Pistol Squats offer several benefits for the body. They’re ideal for increasing ankle mobility because your ankle needs to flex enough to let your knee come forward over your toes. Doing this will allow you to properly distribute your weight over your foot, which will be your main base of support.
What are Pistol Squats?
When completing a Pistol Squat, your weight-bearing squatting leg’s hamstring needs to be lowered right down until it is touching your calf, all while your non-squatting leg is straight out in front of you hovering above the ground.
What muscles do Pistol Squats target?
The Pistol Squat is a great, difficult to master exercise and it works almost all your leg muscles including, quads, glutes, calves, and hamstrings. They even engage the assisting muscles, which include your abdominals.
How do I properly perform Pistol Squats?
To master the movement and execute it correctly, start by standing fully upright, taking care to keep your hands off the body and the ground.
Bend one knee to lower yourself down, keeping the opposite leg straight and off the ground, squatting until your hips are below your knee. When in the upright position, alternate the squatting leg, and count one rep when you return to a standing position, with one side counting as one repetition.
Remember that you can always check the tutorial videos in the Freeletics app to see Pistol Squats demonstrated at full speed, half-speed, and from multiple angles.
Additional things to keep in mind when training
This Pistol Squat is largely done for high reps to build strength and endurance. But it is also a great exercise for flexibility due to the hip and ankle mobility needed in the Pistol Squat combined with performing this movement using more and more of your body weight over a single leg.
For some, the most challenging factors of Pistol Squats may well be your flexibility and/or mobility, while for others it is your glute strength (or lack thereof).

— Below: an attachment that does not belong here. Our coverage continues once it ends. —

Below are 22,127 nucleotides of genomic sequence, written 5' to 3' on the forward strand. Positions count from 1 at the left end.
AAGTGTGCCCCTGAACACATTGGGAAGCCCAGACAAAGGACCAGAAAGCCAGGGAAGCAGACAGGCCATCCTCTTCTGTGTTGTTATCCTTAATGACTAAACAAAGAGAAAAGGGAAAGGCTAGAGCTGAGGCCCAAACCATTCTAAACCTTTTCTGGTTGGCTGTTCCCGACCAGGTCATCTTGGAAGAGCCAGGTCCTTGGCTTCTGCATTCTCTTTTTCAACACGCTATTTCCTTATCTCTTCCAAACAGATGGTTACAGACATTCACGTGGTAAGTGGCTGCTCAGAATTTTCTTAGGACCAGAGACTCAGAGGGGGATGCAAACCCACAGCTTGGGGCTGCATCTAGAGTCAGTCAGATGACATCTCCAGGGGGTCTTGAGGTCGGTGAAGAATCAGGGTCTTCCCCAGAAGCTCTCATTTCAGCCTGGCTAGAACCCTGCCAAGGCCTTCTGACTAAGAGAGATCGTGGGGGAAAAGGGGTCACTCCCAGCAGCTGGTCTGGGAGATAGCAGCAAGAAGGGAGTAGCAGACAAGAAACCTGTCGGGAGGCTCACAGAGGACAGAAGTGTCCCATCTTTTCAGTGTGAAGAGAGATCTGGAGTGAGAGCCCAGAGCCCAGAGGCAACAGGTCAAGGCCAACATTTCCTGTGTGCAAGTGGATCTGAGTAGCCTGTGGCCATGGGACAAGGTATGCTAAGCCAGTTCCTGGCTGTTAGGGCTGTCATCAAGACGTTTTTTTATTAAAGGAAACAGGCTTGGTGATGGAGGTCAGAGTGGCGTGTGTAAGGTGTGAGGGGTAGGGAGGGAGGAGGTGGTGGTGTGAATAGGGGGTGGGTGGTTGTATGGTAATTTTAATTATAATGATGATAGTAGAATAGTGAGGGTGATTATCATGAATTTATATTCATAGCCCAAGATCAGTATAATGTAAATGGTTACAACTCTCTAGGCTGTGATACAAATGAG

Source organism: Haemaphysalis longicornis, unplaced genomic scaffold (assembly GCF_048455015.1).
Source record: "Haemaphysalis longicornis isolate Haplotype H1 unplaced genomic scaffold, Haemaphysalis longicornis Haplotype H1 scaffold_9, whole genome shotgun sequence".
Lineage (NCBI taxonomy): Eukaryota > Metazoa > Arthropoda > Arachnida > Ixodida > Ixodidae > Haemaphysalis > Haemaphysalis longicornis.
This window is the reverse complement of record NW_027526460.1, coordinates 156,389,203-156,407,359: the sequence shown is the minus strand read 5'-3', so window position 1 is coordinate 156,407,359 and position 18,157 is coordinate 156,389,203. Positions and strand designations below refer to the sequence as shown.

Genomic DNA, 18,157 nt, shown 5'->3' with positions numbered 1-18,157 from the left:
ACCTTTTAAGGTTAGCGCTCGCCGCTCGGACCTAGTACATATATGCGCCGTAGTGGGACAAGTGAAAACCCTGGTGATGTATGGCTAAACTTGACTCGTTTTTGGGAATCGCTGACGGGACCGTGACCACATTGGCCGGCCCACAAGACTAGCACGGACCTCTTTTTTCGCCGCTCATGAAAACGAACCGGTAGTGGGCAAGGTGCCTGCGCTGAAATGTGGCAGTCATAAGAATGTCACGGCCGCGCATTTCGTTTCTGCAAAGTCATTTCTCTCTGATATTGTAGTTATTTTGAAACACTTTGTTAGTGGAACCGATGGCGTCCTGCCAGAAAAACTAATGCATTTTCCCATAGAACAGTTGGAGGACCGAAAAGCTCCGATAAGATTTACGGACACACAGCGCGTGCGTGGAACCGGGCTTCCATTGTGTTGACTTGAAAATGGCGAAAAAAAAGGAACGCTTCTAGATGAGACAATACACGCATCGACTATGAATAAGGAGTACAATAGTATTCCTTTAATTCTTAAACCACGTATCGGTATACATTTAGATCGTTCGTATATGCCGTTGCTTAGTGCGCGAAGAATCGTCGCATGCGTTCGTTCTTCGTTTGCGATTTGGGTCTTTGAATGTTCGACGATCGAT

If you are having some trouble with your mobility, try performing a Pistol Squat while holding a 5kg weight straight out in front of you. If it’s the leg strength that you’re lacking, try these Pistol Squat variations:
Assisted Pistol Squats
The Pistol Squat is a complex movement, so it is advisable if you are a beginner to try assisted versions, holding onto a stable object like a bench or wall to stabilize yourself and unload some of your body weight to make the exercise easier.
As you get stronger and more comfortable with the movement, slightly decrease the amount you use the stable object for assistance.
The Cossack Squat is a Squat variation where you lower yourself with most of your weight onto one leg while the other leg is kept out straight and to the side. Thus, the other foot will typically have the heel on the ground but the rest of the foot up in the air.
If you’re not yet comfortable trying a Pistol Squat, first use a bench, sofa, or stable sturdy object to sit down on. This is a great way to teach yourself the movement of a Pistol Squat before attempting one unaided too quickly.
Using the same movement as a regular Pistol Squat, place the bench or sturdy object behind you to allow you to control the lowered movement safely. You can then progressively use a lower object as you become more confident with the movement.
Pistol Squats are effective when it comes to toning and building the glute and leg muscles as both need to be fairly strong to support your body as you lower yourself towards the ground. You will also need to have strong hip and thigh muscles to stabilize your knees, core, and spine so you do not tip over.
Exercise overview by David Weiner, Training and Nutrition Specialist